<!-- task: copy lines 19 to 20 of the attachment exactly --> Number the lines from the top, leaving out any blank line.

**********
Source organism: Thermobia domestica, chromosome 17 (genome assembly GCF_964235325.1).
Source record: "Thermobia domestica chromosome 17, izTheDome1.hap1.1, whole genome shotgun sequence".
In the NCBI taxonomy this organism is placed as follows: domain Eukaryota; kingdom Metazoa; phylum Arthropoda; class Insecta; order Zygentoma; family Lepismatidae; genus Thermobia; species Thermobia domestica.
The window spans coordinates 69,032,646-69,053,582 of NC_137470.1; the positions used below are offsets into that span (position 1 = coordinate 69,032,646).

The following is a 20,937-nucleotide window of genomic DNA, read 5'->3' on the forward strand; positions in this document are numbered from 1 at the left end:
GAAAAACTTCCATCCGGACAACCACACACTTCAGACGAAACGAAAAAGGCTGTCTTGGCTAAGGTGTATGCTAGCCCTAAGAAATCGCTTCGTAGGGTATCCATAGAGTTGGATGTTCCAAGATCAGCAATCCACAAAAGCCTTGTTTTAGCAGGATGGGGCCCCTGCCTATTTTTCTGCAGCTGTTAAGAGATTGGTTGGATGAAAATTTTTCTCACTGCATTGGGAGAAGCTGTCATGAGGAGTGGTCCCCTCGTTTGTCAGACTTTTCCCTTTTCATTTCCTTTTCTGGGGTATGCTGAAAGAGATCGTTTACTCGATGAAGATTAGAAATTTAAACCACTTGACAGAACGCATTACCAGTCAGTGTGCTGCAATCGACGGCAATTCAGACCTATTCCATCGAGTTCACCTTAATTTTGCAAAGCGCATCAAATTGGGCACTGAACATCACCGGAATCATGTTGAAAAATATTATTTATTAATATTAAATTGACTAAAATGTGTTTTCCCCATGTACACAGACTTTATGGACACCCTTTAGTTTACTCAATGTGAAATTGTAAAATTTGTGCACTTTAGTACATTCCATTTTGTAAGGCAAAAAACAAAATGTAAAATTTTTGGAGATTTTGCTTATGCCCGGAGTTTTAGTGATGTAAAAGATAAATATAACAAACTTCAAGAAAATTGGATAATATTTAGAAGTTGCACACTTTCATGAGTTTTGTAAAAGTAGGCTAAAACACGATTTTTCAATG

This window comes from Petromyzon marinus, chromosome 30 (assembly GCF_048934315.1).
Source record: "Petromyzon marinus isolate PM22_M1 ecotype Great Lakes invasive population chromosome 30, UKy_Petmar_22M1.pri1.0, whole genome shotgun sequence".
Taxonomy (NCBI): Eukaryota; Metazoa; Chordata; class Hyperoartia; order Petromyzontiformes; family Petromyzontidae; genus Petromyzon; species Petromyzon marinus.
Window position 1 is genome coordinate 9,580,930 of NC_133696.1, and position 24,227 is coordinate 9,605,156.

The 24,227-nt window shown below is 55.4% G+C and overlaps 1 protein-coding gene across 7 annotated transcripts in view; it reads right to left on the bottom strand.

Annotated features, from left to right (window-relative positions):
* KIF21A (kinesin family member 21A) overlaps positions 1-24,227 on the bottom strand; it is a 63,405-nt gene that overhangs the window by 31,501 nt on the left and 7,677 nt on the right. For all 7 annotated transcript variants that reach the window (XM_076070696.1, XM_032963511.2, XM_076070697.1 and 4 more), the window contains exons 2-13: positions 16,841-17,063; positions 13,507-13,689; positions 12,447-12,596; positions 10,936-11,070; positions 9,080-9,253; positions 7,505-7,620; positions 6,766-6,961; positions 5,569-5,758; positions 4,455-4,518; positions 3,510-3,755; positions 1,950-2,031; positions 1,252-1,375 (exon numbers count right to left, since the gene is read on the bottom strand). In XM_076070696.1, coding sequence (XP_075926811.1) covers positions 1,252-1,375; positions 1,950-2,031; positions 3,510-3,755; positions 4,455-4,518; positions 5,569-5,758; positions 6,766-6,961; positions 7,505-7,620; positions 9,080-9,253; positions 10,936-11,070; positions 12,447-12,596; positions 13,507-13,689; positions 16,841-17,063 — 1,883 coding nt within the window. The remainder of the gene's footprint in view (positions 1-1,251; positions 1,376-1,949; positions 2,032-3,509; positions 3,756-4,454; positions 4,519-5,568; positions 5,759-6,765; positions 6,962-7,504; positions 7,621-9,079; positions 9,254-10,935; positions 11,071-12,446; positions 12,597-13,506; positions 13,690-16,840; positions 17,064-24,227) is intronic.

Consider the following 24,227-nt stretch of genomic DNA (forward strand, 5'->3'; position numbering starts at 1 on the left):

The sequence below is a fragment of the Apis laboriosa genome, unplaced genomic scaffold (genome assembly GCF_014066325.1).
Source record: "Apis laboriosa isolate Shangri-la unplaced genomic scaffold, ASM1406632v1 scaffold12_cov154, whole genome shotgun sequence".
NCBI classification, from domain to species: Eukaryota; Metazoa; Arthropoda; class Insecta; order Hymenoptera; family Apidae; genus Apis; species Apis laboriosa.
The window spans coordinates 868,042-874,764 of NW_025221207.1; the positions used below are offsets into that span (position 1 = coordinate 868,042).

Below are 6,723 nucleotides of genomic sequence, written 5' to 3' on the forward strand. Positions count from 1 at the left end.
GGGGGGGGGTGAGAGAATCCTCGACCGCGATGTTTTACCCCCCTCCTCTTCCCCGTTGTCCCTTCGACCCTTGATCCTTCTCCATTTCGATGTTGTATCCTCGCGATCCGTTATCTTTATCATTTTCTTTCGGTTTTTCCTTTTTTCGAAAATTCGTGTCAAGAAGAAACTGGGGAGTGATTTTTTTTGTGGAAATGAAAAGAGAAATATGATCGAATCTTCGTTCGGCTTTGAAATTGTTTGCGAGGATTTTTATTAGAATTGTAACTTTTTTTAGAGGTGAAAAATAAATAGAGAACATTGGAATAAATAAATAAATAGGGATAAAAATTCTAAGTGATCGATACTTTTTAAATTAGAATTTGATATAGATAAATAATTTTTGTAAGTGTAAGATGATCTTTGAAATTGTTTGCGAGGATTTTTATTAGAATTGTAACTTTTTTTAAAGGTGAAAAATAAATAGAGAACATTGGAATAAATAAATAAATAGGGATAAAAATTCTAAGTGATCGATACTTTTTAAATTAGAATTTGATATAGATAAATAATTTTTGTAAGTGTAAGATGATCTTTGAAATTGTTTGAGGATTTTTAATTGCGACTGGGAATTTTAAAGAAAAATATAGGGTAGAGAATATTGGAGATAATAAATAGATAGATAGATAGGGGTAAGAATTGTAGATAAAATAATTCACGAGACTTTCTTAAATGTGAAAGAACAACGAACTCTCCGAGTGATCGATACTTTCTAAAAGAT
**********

Below are 6,723 nucleotides of genomic sequence, written 5' to 3' on the forward strand. Positions count from 1 at the left end.
GGGGGGGGGTGAGAGAATCCTCGACCGCGATGTTTTACCCCCCTCCTCTTCCCCGTTGTCCCTTCGACCCTTGATCCTTCTCCATTTCGATGTTGTATCCTCGCGATCCGTTATCTTTATCATTTTCTTTCGGTTTTTCCTTTTTTCGAAAATTCGTGTCAAGAAGAAACTGGGGAGTGATTTTTTTTGTGGAAATGAAAAGAGAAATATGATCGAATCTTCGTTCGGCTTTGAAATTGTTTGCGAGGATTTTTATTAGAATTGTAACTTTTTTTAGAGGTGAAAAATAAATAGAGAACATTGGAATAAATAAATAAATAGGGATAAAAATTCTAAGTGATCGATACTTTTTAAATTAGAATTTGATATAGATAAATAATTTTTGTAAGTGTAAGATGATCTTTGAAATTGTTTGCGAGGATTTTTATTAGAATTGTAACTTTTTTTAAAGGTGAAAAATAAATAGAGAACATTGGAATAAATAAATAAATAGGGATAAAAATTCTAAGTGATCGATACTTTTTAAATTAGAATTTGATATAGATAAATAATTTTTGTAAGTGTAAGATGATCTTTGAAATTGTTTGAGGATTTTTAATTGCGACTGGGAATTTTAAAGAAAAATATAGGGTAGAGAATATTGGAGATAATAAATAGATAGATAGATAGGGGTAAGAATTGTAGATAAAATAATTCACGAGACTTTCTTAAATGTGAAAGAACAACGAACTCTCCGAGTGATCGATACTTTCTAAAAGAT